Fab 5, Five Companies to Watch
Bicycle Retailer and Industry News
Years in Business: 8
Seven Cycles doesn't make a lot of noise about women's issues and it hasn't joined the fray of companies offering "women's-specific" bikes, but women play an important role at the high-end frame builder.
Jennifer Miller co-founded, co-owns and co-runs the company. Of the four people who helped start Seven, half were women. A third of its employees and more than 20 percent of its customers are women.
Prior to joining Seven as director of marketing, Miller worked at Merlin in operations and supply chain management. Before that, the avid cyclist and former mountain bike racer worked in financial services.
Miller said her gender matters little when it comes to business. By the same token, Seven has steered clear of the trend to develop and market bikes and products designed specifically for women.
"Women want to be taken seriously. They want choices and access to the same state-of-the-art products and services available to men. Often, 'women's specific' offerings don't represent the best and most innovative products," she said, adding that Seven's approach to building only custom bikes is a better solution to fitting female cyclists.
"Our rider-specific approach to frame building is the most comprehensive way to address the needs of women. A woman can choose from any of our 20 models, and we will design and build a bike specifically for her. We address everything—fit, biomechanics, ergonomics, handling, ride characteristics, features, options and color," she said, adding that it's very difficult to generalize about women's needs.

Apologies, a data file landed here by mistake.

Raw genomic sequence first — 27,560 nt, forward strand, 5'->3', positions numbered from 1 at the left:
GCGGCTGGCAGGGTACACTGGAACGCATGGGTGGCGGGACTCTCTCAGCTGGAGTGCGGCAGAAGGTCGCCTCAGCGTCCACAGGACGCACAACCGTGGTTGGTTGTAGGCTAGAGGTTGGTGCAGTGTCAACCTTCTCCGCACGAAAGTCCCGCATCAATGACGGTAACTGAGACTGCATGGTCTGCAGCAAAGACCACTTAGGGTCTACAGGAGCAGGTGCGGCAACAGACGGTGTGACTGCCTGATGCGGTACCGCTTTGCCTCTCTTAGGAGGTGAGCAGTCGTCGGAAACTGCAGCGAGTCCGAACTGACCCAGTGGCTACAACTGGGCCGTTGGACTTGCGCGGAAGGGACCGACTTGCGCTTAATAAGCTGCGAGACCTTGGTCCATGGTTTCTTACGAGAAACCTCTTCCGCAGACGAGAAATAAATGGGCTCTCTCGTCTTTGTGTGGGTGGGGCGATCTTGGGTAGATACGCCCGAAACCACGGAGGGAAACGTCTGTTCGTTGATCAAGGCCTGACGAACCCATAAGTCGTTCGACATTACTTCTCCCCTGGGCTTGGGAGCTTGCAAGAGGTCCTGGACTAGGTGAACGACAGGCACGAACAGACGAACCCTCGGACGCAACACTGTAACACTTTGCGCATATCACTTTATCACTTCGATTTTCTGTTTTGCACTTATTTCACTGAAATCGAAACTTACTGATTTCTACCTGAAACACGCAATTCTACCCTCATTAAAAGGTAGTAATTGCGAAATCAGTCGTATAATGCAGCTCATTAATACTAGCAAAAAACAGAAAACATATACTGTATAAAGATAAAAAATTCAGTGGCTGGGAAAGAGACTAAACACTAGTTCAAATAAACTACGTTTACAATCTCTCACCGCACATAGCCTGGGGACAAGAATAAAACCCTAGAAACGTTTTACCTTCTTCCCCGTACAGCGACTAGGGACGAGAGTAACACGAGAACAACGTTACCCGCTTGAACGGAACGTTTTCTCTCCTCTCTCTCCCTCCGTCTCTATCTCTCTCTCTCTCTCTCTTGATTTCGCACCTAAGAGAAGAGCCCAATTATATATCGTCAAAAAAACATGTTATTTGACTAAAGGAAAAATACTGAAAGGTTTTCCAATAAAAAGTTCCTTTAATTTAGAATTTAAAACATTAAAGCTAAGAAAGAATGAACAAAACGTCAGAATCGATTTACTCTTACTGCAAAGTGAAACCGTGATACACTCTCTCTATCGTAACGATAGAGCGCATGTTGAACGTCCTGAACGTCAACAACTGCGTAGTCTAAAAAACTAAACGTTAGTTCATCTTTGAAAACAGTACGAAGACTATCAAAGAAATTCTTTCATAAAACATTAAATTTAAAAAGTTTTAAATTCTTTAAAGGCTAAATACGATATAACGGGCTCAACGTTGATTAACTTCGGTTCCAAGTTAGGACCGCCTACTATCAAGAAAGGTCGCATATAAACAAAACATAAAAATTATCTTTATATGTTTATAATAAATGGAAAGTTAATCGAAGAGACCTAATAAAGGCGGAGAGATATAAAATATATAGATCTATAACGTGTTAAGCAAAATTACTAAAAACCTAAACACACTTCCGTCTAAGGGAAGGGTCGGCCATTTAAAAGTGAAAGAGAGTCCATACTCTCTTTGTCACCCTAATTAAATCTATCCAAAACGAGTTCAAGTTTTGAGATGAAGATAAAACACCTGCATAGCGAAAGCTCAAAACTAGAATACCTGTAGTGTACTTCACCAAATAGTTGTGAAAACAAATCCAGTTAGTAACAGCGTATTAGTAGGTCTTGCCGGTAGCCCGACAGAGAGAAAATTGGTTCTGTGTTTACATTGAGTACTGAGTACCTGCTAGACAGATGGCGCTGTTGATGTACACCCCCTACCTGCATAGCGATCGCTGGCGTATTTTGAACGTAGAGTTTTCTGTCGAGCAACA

"We have found that female bodies tend to vary more from woman to woman than male bodies do from man to man. It isn't enough to say women have shorter torsos and smaller hands, and design products around these generalizations and expect to serve the women's market adequately."
"I fear some of the efforts to market to women risk further marginalizing them, especially if retailers think women need special treatment and careful handling."
"The way I see it, providing great customer service—attentive, respectful, knowledgeable and helpful staff—shouldn't be a gender issue," Miller added.